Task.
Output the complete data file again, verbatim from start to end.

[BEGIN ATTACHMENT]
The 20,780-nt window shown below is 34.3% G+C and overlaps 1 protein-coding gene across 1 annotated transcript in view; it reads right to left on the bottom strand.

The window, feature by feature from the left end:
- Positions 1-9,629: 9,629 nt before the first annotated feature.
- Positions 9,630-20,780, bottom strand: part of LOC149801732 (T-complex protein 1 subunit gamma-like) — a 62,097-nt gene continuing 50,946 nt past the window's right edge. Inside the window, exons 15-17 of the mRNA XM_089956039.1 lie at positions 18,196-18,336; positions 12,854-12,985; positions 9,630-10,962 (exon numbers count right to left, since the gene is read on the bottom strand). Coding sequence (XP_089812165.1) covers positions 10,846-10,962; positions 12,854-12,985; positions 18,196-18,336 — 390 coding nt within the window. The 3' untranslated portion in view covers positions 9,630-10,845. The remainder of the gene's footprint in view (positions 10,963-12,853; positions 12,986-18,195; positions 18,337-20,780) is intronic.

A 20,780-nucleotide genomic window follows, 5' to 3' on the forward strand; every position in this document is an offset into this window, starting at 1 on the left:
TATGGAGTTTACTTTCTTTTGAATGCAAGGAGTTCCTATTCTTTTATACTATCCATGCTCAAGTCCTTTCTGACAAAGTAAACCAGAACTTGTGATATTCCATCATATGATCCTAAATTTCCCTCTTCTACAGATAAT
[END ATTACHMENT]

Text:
The 20,780-nt window shown below is 34.3% G+C and overlaps 1 protein-coding gene across 1 annotated transcript in view; it reads right to left on the bottom strand.

The window, feature by feature from the left end:
- Positions 1-9,629: 9,629 nt before the first annotated feature.
- Positions 9,630-20,780, bottom strand: part of LOC149801732 (T-complex protein 1 subunit gamma-like) — a 62,097-nt gene continuing 50,946 nt past the window's right edge. Inside the window, exons 15-17 of the mRNA XM_089956039.1 lie at positions 18,196-18,336; positions 12,854-12,985; positions 9,630-10,962 (exon numbers count right to left, since the gene is read on the bottom strand). Coding sequence (XP_089812165.1) covers positions 10,846-10,962; positions 12,854-12,985; positions 18,196-18,336 — 390 coding nt within the window. The 3' untranslated portion in view covers positions 9,630-10,845. The remainder of the gene's footprint in view (positions 10,963-12,853; positions 12,986-18,195; positions 18,337-20,780) is intronic.

A 20,780-nucleotide genomic window follows, 5' to 3' on the forward strand; every position in this document is an offset into this window, starting at 1 on the left:
TATGGAGTTTACTTTCTTTTGAATGCAAGGAGTTCCTATTCTTTTATACTATCCATGCTCAAGTCCTTTCTGACAAAGTAAACCAGAACTTGTGATATTCCATCATATGATCCTAAATTTCCCTCTTCTACAGATAAT